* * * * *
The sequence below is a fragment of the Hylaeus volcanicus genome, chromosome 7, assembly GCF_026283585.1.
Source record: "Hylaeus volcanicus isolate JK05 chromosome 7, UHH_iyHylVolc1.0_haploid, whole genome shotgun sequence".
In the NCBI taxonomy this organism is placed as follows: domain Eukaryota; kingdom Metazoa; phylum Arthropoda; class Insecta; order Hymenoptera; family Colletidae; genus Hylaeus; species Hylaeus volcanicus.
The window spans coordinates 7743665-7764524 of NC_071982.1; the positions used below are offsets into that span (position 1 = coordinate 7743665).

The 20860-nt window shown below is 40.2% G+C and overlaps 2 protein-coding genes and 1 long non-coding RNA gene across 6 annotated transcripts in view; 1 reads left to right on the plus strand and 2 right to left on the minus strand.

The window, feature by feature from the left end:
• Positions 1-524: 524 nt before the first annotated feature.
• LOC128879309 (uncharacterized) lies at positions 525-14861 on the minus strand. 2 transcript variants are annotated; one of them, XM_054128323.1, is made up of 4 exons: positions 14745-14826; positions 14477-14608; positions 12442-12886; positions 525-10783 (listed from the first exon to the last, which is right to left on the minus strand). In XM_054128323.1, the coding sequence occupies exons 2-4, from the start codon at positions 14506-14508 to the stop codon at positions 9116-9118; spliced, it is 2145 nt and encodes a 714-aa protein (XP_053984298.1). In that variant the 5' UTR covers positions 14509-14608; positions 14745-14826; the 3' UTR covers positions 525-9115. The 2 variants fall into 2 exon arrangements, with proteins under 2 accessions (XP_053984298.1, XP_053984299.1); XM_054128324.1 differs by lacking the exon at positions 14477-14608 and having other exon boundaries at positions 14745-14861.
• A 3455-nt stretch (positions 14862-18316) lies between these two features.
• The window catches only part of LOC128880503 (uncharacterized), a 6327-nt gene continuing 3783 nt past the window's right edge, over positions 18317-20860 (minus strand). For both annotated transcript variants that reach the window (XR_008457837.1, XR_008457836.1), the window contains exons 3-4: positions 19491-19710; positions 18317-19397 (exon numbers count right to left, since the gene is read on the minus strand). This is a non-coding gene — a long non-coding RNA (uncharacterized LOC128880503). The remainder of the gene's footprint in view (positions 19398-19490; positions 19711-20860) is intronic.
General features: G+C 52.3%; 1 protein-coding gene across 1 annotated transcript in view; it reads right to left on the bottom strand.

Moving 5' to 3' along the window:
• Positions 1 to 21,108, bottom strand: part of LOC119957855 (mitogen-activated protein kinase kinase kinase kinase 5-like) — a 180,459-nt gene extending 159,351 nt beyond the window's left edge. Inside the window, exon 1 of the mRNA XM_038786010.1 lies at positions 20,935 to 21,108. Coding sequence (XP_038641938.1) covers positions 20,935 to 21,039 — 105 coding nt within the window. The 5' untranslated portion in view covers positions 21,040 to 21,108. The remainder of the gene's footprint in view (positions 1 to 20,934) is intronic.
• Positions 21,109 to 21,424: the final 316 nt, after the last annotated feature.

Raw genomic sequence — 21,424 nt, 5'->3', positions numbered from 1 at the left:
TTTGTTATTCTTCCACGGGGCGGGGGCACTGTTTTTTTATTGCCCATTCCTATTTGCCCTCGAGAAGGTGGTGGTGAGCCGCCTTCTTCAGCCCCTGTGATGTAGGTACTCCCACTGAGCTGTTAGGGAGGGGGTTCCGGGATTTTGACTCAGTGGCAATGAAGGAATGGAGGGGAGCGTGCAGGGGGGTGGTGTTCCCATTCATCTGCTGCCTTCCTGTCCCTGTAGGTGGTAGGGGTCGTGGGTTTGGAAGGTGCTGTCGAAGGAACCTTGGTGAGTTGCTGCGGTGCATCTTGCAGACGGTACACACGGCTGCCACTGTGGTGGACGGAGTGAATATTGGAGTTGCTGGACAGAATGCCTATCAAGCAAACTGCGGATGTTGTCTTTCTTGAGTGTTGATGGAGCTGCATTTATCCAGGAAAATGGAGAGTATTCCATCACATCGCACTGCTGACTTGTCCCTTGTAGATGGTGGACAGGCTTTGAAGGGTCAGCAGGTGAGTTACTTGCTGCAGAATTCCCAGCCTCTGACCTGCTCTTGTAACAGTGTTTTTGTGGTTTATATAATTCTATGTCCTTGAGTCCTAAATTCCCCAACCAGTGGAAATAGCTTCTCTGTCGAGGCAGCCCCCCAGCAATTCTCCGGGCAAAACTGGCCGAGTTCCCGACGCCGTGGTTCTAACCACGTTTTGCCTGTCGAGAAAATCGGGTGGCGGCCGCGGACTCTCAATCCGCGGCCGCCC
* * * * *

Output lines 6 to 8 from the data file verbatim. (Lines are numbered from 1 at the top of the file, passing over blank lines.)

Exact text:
The window, feature by feature from the left end:
• Positions 1-524: 524 nt before the first annotated feature.
• LOC128879309 (uncharacterized) lies at positions 525-14861 on the minus strand. 2 transcript variants are annotated; one of them, XM_054128323.1, is made up of 4 exons: positions 14745-14826; positions 14477-14608; positions 12442-12886; positions 525-10783 (listed from the first exon to the last, which is right to left on the minus strand). In XM_054128323.1, the coding sequence occupies exons 2-4, from the start codon at positions 14506-14508 to the stop codon at positions 9116-9118; spliced, it is 2145 nt and encodes a 714-aa protein (XP_053984298.1). In that variant the 5' UTR covers positions 14509-14608; positions 14745-14826; the 3' UTR covers positions 525-9115. The 2 variants fall into 2 exon arrangements, with proteins under 2 accessions (XP_053984298.1, XP_053984299.1); XM_054128324.1 differs by lacking the exon at positions 14477-14608 and having other exon boundaries at positions 14745-14861.